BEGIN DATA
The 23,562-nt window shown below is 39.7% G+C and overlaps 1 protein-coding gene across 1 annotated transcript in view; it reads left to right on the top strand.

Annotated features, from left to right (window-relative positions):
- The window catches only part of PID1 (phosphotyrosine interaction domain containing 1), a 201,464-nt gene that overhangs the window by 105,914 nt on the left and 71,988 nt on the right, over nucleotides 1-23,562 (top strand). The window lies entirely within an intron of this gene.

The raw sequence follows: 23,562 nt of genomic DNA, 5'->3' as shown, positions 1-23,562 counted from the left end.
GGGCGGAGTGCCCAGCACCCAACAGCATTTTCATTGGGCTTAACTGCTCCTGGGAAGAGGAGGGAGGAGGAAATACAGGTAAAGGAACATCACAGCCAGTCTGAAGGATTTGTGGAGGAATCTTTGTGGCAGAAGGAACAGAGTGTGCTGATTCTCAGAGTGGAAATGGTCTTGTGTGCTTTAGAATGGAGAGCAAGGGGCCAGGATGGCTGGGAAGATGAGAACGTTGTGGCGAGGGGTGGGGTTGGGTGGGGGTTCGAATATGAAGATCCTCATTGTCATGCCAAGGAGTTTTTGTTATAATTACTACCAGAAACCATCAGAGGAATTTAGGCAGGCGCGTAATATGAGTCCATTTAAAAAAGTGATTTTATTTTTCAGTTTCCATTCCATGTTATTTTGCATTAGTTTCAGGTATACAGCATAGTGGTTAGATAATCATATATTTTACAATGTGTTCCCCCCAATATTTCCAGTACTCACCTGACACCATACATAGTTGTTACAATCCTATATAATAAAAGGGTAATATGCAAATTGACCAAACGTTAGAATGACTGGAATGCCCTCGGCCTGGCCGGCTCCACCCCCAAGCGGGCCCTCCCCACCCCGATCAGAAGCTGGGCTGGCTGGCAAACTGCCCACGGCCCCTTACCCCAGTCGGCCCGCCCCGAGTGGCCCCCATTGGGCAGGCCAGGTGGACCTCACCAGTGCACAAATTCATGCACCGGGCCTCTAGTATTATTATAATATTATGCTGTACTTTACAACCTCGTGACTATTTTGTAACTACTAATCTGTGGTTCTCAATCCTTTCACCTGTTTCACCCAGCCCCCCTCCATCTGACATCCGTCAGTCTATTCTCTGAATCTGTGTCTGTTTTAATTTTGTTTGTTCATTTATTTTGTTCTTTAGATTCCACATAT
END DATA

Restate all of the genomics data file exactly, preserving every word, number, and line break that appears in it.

The 23,562-nt window shown below is 39.7% G+C and overlaps 1 protein-coding gene across 1 annotated transcript in view; it reads left to right on the top strand.

Annotated features, from left to right (window-relative positions):
- The window catches only part of PID1 (phosphotyrosine interaction domain containing 1), a 201,464-nt gene that overhangs the window by 105,914 nt on the left and 71,988 nt on the right, over nucleotides 1-23,562 (top strand). The window lies entirely within an intron of this gene.

The raw sequence follows: 23,562 nt of genomic DNA, 5'->3' as shown, positions 1-23,562 counted from the left end.
GGGCGGAGTGCCCAGCACCCAACAGCATTTTCATTGGGCTTAACTGCTCCTGGGAAGAGGAGGGAGGAGGAAATACAGGTAAAGGAACATCACAGCCAGTCTGAAGGATTTGTGGAGGAATCTTTGTGGCAGAAGGAACAGAGTGTGCTGATTCTCAGAGTGGAAATGGTCTTGTGTGCTTTAGAATGGAGAGCAAGGGGCCAGGATGGCTGGGAAGATGAGAACGTTGTGGCGAGGGGTGGGGTTGGGTGGGGGTTCGAATATGAAGATCCTCATTGTCATGCCAAGGAGTTTTTGTTATAATTACTACCAGAAACCATCAGAGGAATTTAGGCAGGCGCGTAATATGAGTCCATTTAAAAAAGTGATTTTATTTTTCAGTTTCCATTCCATGTTATTTTGCATTAGTTTCAGGTATACAGCATAGTGGTTAGATAATCATATATTTTACAATGTGTTCCCCCCAATATTTCCAGTACTCACCTGACACCATACATAGTTGTTACAATCCTATATAATAAAAGGGTAATATGCAAATTGACCAAACGTTAGAATGACTGGAATGCCCTCGGCCTGGCCGGCTCCACCCCCAAGCGGGCCCTCCCCACCCCGATCAGAAGCTGGGCTGGCTGGCAAACTGCCCACGGCCCCTTACCCCAGTCGGCCCGCCCCGAGTGGCCCCCATTGGGCAGGCCAGGTGGACCTCACCAGTGCACAAATTCATGCACCGGGCCTCTAGTATTATTATAATATTATGCTGTACTTTACAACCTCGTGACTATTTTGTAACTACTAATCTGTGGTTCTCAATCCTTTCACCTGTTTCACCCAGCCCCCCTCCATCTGACATCCGTCAGTCTATTCTCTGAATCTGTGTCTGTTTTAATTTTGTTTGTTCATTTATTTTGTTCTTTAGATTCCACATAT